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Posted May 10, 2003
A departure for Sitchin readers.
The 'Lost Book of Enki' is a departure for Sitchin from his popular 'The Earth Chronicles' series, which offered an explanation for the origins of Earth, homo sapiens, and human civilization based on a unique interpretation of ancient stories from the Bible, Egypt, and Mesopotamia. This book can best be described as a hypothetical construct of an ancient text. The text is conjectured to be dictated by the character Enki (an alien visitor to Earth, considered a god and creator of humanity, as depicted in ancient Sumerian/Akkadian/Babylonian mythology) to one of his scribes. The text is presented in prose format with reverse syntax, as was the style in ancient Mesopotamia, to give it a feel of authenticity. Aside from a glossary and a few depictions of ancient relics, there are no explanatory notes, references, maps, or timelines as one would expect from a newly discovered cuneiform clay tablet. Sitchin apparently believes that such an ancient text was not only inspired by 'Lord Enki', but in fact may yet be discovered buried beneath the sands of ancient city ruins. The 'Lost Book of Enki' is essentially a retelling of the ancient Mesopotamian stories of the 'Epic of Creation', the 'Atra Hasis', and the 'Epic of Gilgamesh'. Sitchin adds nothing new scientifically to the groundwork laid in 'The Earth Chronicles' series. Consequently, Sitchin's latest work is only interesting as an academic exercise. Sitchin concludes the book by leaving the reader wondering as to the identity of 'Yahweh', and whether Enki, and the original Anunnaki, ever left Earth and returned to their home planet of Nibiru. The last books that excited my interest were, 'Unconventional Flying Objects' by Paul Hill, 'Alien Rapture' by Brad Steiger, and 'Alien Agenda' by Jim Marrs. I highly recommend all these books.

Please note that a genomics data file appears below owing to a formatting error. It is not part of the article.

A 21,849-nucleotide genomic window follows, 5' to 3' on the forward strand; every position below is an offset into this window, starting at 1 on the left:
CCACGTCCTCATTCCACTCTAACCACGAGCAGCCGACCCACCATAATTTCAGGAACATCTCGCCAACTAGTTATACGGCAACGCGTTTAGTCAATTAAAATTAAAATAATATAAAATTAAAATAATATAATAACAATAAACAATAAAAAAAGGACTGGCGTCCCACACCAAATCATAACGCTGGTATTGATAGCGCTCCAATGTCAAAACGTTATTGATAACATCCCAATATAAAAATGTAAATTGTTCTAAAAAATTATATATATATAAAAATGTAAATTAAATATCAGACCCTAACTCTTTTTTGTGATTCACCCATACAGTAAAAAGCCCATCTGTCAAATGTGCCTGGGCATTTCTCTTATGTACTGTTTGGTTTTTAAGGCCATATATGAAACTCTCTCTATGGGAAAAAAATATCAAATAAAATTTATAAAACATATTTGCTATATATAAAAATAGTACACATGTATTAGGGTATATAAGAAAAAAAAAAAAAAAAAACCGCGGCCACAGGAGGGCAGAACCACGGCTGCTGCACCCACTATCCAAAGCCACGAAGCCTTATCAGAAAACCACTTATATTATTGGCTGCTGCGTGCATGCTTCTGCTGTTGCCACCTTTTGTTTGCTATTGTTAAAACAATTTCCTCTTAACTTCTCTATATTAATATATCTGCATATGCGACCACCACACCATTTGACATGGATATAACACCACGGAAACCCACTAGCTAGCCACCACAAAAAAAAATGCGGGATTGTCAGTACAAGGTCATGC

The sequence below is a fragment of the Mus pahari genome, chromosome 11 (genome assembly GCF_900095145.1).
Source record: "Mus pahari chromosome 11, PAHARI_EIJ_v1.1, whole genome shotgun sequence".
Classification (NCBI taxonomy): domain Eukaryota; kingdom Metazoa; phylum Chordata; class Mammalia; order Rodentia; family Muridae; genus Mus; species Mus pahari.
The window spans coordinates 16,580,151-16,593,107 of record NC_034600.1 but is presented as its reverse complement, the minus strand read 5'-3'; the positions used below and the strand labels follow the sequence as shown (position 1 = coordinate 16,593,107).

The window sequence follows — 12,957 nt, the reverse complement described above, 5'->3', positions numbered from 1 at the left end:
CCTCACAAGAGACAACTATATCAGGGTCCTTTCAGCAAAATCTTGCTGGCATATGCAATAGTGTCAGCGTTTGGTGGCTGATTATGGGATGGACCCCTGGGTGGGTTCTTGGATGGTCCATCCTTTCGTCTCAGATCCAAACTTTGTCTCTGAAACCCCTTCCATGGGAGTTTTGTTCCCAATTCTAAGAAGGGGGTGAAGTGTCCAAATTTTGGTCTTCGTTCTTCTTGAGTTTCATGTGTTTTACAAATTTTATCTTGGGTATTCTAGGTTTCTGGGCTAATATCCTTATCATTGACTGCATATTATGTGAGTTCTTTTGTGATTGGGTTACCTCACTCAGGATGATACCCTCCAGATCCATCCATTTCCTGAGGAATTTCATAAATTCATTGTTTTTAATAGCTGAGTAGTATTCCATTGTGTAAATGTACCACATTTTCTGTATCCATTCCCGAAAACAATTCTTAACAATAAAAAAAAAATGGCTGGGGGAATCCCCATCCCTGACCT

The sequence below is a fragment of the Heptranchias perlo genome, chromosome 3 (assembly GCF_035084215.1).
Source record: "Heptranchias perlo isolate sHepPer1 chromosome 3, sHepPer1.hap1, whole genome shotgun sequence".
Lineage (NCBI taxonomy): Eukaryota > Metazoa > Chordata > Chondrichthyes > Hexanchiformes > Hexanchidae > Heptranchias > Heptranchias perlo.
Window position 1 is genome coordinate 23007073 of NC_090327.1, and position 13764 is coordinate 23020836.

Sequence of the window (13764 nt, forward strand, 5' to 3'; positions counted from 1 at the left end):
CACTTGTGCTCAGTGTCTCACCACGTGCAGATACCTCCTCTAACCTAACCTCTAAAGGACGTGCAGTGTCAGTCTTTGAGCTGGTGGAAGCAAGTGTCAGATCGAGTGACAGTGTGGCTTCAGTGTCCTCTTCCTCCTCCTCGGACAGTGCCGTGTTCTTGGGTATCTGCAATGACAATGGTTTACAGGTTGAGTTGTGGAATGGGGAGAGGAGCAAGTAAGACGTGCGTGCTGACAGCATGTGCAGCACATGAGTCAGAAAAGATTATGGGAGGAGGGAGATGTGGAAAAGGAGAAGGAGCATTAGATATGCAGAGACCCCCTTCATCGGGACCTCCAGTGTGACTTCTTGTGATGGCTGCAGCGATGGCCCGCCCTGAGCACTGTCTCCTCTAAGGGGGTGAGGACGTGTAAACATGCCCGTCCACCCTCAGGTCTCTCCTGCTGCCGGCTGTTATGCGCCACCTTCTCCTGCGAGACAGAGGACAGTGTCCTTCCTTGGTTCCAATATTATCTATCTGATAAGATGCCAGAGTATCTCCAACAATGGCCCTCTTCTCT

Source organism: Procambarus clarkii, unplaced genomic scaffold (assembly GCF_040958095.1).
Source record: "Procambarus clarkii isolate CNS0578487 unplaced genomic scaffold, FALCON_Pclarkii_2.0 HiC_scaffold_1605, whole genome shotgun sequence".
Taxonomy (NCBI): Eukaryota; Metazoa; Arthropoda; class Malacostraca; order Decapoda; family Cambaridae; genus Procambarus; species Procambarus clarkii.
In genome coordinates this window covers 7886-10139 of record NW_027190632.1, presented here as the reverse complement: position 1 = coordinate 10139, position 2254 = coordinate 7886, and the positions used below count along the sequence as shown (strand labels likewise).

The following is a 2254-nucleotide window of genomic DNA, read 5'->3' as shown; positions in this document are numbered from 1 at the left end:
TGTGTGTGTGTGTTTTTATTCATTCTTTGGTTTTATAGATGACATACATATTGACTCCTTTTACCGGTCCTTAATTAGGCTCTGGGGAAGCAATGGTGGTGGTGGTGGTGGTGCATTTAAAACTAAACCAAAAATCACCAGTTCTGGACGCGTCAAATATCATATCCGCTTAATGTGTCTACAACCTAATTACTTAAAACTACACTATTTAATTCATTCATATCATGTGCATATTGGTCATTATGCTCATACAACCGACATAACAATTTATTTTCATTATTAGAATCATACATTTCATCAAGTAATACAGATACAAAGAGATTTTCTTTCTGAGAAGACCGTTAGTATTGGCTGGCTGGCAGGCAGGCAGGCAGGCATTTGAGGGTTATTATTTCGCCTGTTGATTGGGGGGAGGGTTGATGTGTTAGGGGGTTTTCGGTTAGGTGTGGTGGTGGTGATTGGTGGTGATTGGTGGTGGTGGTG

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Posted September 30, 2008
if you believe there is a logical explanation
if you get religion and astology and both put together to recieve answers then this book makes a ton of sense!
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Posted May 17, 2011
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